Sunday, February 22, 2009

Forgiveness in the face of the unforgivable: Rev. Walter Everett

The Article is By SAM KUSIC, skusic@indianagazette.net and was originally published: Tuesday, February 17, 2009

"The Death Penalty: A voice of Experience" (This article is about a talk by Rev. Walter Everett.)

Technically, the Rev. Walter Everett's talk Monday evening at Indiana University of Pennsylvania was about the death penalty and about why it should be abolished.

But really it was about forgiveness, even in the face of the unforgivable.

Everett, who spoke to a standing-room-only audience in the Hadley Union Building as part of the university's Six O'Clock speaker series, is a member of a group called Murder Victims' Families for Human Rights, which is seeking an end to the death penalty.

And he shared with the audience the story of himself and Mike Carlucci, a former drug addict who, in 1987, shot and killed Everett's 24-year-old son, Scott.

The death penalty was never on the table for Carlucci. In fact, he ultimately struck a plea bargain and served no more than five years on a manslaughter charge.

Even though Everett had always opposed the death penalty, he still wanted to see Carlucci go to prison for a long, long time.

But Everett said he came to realize that he couldn't live the rest of his life with the rage he felt and that he needed to let it go. But he didn't know how.

So he prayed. He asked God, ``How do I unload this anger?''

``I felt I was getting no answer at all,'' he said.

But when it came time for Carlucci's sentencing, Everett stood before the court and read a statement describing the impact his son's death had on him.

He doesn't remember what he said. But he remembers what Carlucci said when the judge asked if wanted to say anything.

``I'm sorry I killed Scott. These must seem like empty words to the Everetts, but I don't know what else to say.''

Everett said it was then that God showed him how. He said he heard something in Carlucci's words.

He went home and wondered how to respond.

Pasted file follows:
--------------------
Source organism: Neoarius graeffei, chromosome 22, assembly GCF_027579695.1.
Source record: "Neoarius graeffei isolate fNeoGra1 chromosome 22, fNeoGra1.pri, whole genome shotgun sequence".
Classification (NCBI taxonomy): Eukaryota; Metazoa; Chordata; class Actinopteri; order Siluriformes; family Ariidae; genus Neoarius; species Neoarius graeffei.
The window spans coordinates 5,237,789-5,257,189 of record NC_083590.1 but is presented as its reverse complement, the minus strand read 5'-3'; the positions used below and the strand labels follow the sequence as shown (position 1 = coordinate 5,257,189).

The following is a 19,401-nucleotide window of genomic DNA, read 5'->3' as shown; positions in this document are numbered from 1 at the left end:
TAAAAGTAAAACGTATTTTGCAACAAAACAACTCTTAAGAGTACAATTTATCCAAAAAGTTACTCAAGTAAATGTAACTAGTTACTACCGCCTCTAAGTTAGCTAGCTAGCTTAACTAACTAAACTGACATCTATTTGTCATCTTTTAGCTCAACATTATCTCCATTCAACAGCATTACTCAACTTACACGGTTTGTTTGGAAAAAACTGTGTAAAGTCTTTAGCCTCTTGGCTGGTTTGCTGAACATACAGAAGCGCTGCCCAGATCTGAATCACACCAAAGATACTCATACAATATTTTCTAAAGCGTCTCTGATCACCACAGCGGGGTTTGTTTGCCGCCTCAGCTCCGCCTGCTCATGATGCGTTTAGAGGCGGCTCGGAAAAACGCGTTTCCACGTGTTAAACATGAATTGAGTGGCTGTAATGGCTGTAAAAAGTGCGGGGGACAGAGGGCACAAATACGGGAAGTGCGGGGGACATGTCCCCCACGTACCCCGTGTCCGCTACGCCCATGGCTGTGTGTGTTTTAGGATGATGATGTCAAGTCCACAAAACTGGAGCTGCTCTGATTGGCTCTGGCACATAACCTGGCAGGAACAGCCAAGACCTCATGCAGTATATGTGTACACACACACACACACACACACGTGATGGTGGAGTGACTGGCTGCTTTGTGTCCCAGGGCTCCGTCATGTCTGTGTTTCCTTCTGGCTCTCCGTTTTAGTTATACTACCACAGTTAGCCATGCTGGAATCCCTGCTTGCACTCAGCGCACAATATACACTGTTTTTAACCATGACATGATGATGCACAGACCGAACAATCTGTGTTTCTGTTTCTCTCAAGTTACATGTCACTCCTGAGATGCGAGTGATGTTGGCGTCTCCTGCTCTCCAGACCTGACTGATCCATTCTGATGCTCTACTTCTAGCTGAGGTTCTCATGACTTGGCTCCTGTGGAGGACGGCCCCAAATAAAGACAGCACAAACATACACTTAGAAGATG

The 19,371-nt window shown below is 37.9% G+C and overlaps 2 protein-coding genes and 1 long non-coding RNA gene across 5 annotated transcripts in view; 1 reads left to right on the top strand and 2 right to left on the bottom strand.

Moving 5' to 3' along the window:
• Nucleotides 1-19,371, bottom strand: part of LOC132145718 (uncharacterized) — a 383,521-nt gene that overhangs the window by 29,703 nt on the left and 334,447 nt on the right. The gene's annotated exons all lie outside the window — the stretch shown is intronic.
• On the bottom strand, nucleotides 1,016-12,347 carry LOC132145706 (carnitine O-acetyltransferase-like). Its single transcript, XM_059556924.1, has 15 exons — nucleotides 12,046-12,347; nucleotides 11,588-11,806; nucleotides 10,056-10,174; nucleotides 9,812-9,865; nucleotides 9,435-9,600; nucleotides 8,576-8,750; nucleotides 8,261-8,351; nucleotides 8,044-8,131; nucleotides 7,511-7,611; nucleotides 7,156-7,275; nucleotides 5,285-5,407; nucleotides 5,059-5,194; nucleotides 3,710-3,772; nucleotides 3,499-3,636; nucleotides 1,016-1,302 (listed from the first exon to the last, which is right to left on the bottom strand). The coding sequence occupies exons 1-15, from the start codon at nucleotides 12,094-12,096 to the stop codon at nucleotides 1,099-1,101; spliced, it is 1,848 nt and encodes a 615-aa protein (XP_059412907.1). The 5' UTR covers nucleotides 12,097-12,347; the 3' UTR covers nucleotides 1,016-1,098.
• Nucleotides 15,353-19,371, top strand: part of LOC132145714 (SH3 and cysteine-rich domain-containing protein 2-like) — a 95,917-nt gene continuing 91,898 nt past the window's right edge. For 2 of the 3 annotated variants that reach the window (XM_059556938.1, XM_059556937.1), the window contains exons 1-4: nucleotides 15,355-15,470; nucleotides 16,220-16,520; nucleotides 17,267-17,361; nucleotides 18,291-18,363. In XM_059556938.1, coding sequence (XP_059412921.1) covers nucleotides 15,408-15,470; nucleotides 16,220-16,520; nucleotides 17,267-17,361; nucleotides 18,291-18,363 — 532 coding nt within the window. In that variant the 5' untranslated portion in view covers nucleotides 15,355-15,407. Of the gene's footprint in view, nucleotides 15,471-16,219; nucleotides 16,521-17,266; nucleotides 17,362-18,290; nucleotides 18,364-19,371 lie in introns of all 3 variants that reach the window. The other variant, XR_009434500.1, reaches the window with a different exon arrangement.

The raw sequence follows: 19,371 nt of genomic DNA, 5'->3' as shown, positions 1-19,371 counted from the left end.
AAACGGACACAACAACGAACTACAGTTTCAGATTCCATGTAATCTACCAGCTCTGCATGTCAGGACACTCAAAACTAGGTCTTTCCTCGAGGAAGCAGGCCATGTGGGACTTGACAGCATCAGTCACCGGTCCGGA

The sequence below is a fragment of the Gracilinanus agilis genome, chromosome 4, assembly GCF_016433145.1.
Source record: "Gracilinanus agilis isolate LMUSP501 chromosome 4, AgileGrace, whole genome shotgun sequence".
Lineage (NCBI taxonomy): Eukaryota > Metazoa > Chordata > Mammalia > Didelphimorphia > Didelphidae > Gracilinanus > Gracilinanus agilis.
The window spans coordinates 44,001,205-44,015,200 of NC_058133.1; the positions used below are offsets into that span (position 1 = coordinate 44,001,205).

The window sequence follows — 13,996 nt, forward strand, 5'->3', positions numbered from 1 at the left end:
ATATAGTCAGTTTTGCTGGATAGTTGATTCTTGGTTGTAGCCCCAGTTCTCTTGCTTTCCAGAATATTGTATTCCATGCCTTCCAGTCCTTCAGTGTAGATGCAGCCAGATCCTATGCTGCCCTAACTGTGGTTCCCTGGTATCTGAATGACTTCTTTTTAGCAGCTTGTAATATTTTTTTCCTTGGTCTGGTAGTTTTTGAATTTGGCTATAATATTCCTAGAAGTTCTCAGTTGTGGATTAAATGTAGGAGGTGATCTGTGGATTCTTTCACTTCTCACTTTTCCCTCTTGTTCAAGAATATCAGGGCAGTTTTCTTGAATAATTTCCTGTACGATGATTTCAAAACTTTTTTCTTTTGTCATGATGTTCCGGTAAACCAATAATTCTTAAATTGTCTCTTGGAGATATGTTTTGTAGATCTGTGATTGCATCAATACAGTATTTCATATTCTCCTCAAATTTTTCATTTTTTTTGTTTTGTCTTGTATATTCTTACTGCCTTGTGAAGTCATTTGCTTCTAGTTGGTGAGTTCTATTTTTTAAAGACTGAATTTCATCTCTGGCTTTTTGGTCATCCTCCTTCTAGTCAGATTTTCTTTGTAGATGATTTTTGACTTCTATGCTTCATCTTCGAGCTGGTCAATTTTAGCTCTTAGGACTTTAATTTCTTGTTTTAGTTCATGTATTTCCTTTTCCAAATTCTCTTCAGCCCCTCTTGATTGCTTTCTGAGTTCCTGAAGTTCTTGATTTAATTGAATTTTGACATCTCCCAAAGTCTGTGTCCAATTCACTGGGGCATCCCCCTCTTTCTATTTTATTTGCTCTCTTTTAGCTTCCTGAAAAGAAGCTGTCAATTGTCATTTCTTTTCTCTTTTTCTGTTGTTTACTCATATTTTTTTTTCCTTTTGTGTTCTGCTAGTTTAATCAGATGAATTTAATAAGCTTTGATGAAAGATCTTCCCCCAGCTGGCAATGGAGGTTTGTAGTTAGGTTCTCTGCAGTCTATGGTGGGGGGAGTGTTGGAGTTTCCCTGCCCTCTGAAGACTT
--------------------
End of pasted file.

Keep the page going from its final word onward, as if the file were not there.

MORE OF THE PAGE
So on the anniversary of his son's death, he sat down and wrote a letter to Carlucci. He told him about the rage and frustration and loneliness he was feeling and about how his family was being torn apart.

And after having said all that at the end of the letter, he told Carlucci that he forgave him.

``Those are the hardest words I've ever written in my life,'' he said.

Carlucci wrote back, and the two struck up a correspondence. Eventually Carlucci asked if Everett would visit him in prison.

He agreed, although reluctantly.

``I was being asked to do something not only by Mike but by God.''

Later, he would testify at a parole hearing, arguing for Carlucci's early release, which he was given.

And later still, he officiated at Carlucci's wedding.

Everett said that while there are some people who should never be let out of prison, Carlucci wasn't one of them. He said he has been able to make himself a better person.

``I can never forget what happened to Scott,'' Everett said. ``It has forever changed my life. But when I look at Mike, I don't see somebody who hurt Scott. I see somebody whose life has been changed by God. And I celebrate that.''

Copyright © 2009 - Indiana Gazette

2 comments:

Dr. Eileen Borris said...

This is such an important article. It shows the human side of Rev. Walter Everett, his struggle to forgive and because of his commitment to his own inner healing was given the help to be able to let go of his anger and forgive. Everett lost his son, a pain which is so unimaginable, yet in spite of this he may have given another person a chance to reclaim his soul. That too is so remarkable.

Eileen R. Borris - author of "Finding Forgiveness: A 7 Step Program for letting go of Ange and Bitterness." www.dreileenborris.com

Connie L. Nash said...

Dear Ms Borris (or is it Dr.?)

Thank you so much for your comment. Your book sounds like it's just what this Journey family and readers may want to help us all to keep letting go and to keep working on our inner healing.

Send us anything you want to help us learn more about you and your work.

All the best,
Connie